As you view the skyline of this former British colony, you come to terms with what it took to raise three daughters who made varied choices in life.

One is into the arts (she was active in the school theater), another was an activist, and the third was into sports before she became a full-time mother.

In their growing up years, you cooked their breakfast, walked or biked them to school, escorted them to their first ballet lessons, attended their PTA meetings and before you knew it, they were in college and years later, you figured in their commencement exercises.

As you brace for their birthdays, you reflect on how you raised three daughters with different concerns and how you coped with their individual life choices.

Before she left for Frankfurt, my daughter taught and tutored the staffs of diplomats.

She disappeared. She was soon found in the jungles of Isabela figuring in an armed encounter.

Another daughter attended the state university, worked in the university newspaper and just a couple of years before graduation, she disappeared. She was soon found in the jungles of Isabela figuring in an armed encounter with military troops which then claimed to have found several Armalites in her possession.

Meanwhile, my youngest (now mother of three) was into sports and since I have not watched a single volleyball game in my life, I could only offer moral support. Now I make up for my absence in her high school and college volleyball games by helping take care of my granddaughters.

A top student in high school and graduating cum laude in a school for the well-off along Katipunan, my eldest probably sensed there was no way she could be stable with a degree in development studies and a Master’s  in Pilipino. So she took German language courses, later flew to Frankfurt where she acquired another master’s degree in business and finance.

Every time we are reunited in Manila, I could see a daughter as a good mother with a good business sense. But her affinity to the arts remained as she and her partner watched concerts and hosted dinner for the world-famous pianist-godmother of her eldest daughter.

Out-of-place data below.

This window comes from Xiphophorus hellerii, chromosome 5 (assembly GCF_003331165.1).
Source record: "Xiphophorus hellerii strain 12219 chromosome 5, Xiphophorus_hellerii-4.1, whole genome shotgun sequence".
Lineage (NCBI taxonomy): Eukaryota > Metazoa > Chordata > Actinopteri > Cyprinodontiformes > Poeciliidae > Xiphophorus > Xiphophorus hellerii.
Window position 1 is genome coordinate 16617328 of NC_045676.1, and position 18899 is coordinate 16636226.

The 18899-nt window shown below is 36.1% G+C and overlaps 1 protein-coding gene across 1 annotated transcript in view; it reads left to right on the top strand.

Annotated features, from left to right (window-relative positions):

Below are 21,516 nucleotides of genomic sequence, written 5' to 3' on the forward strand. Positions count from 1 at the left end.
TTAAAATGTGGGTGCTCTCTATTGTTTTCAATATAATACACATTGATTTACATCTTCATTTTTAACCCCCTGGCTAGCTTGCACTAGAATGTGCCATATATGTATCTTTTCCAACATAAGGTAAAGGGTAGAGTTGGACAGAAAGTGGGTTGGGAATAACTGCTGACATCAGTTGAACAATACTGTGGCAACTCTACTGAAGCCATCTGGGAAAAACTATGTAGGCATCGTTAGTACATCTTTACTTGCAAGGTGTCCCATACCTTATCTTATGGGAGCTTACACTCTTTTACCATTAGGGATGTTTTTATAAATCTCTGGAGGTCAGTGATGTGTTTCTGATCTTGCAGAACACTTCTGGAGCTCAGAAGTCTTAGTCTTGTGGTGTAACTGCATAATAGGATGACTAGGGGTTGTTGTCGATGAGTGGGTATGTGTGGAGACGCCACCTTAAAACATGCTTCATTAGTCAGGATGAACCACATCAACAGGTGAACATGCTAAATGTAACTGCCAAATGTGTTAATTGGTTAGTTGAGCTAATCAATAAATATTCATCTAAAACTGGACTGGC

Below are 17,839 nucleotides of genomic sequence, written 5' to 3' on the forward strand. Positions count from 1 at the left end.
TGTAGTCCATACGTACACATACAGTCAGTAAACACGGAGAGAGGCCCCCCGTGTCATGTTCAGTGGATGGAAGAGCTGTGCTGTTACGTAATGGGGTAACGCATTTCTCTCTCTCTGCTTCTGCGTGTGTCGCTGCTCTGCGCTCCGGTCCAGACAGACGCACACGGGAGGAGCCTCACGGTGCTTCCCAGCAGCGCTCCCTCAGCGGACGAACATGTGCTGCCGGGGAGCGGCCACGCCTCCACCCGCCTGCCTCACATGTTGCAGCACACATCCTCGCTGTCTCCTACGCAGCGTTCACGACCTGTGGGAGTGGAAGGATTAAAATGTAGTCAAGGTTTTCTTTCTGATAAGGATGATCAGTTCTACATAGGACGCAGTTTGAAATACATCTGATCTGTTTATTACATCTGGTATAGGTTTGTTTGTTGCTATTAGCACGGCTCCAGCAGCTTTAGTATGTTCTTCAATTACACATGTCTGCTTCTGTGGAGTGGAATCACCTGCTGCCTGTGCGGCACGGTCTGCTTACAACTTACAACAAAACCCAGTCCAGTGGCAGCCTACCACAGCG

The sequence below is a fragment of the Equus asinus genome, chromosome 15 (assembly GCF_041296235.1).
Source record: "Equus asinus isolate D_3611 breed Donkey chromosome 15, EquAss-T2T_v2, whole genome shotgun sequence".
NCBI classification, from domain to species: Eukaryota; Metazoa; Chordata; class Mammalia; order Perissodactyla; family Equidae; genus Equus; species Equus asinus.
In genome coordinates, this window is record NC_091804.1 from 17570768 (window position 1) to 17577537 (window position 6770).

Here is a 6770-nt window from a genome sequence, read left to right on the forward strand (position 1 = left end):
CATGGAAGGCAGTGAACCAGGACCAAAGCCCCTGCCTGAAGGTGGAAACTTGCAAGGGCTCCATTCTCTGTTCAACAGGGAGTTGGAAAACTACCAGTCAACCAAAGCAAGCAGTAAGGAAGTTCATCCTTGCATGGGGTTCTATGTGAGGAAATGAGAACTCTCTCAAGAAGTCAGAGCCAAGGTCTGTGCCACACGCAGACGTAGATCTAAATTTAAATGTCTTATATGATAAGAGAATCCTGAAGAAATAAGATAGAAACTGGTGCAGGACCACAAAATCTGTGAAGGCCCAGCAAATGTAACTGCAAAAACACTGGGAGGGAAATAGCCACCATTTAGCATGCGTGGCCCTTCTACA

The last time around, my eldest daughter said we needed not go to Frankfurt to see my youngest granddaughter, Katharina, who was born in Austria.

Since it would take months to process a German visa, my daughter suggested we go to an Asian country instead. So five months before the pandemic, my daughter treated us to a Singapore trip.

This was the Singapore I longed for: to be with my daughters and granddaughters sharing lunch and dinner and taking a dip on the rooftop pool and enjoying the sight.

I took this opportunity to cuddle my fifth grandchild as often as I could as this visit was only for three days. When she was asleep, I’d turn to my other granddaughters to do a quick visit to the Merlion Park (home to an 8.6 meter-tall and 40 ton-weight, water-spouting Merlion) and the façade of the Victoria Concert Hall where Cecile Licad performed in 2002.

On our last day, we had lunch on the 56th floor of the iconic Marina Bay Sands whose architecture, with its boat-shaped design, was quite a sight.

On our last day in Singapore, I took the time to hold my youngest granddaughter one more time. My daughter Kalon took a picture of us right on the 56th floor with a sweeping view of the city-state skyline.

Still, the most memorable highlight was to see Katharina smile at me. She probably wondered why I couldn’t get enough of her every day of our stay.

Those last two Hong Kong and Singapore trips yielded the realization that your daughters did well as mothers and are now caring sisters to each other.

As she herself arranged the quick Hong Kong and Singapore itineraries, making sure we had land transport, I realized I had a good daughter who could give me a special treat in my old age.

The author’s daughter Karenina with daughters Keya and Katharina in Germany.

To be sure, I enjoyed HK and Singapore but with it came the realization that my eldest has evolved into a seasoned global citizen, a good mother and a good daughter who cared a lot for her sisters, nephews and nieces as well.

In Hong Kong, I remembered  Victoria Peak in the film inspired by a Han Suyin autobiographical novel, A Many Splendored Thing.

Up there with an exhilarating view of Hong Kong, you rewind your life and times with your three daughters as you recall the Han Suyin film and song that made it popular —

Oh, once on a high and windy hill
In the morning mist two lovers kissed
And the world stood still
Then your fingers touched my silent heart
And taught it how to sing
Yes, true love’s a many splendored thing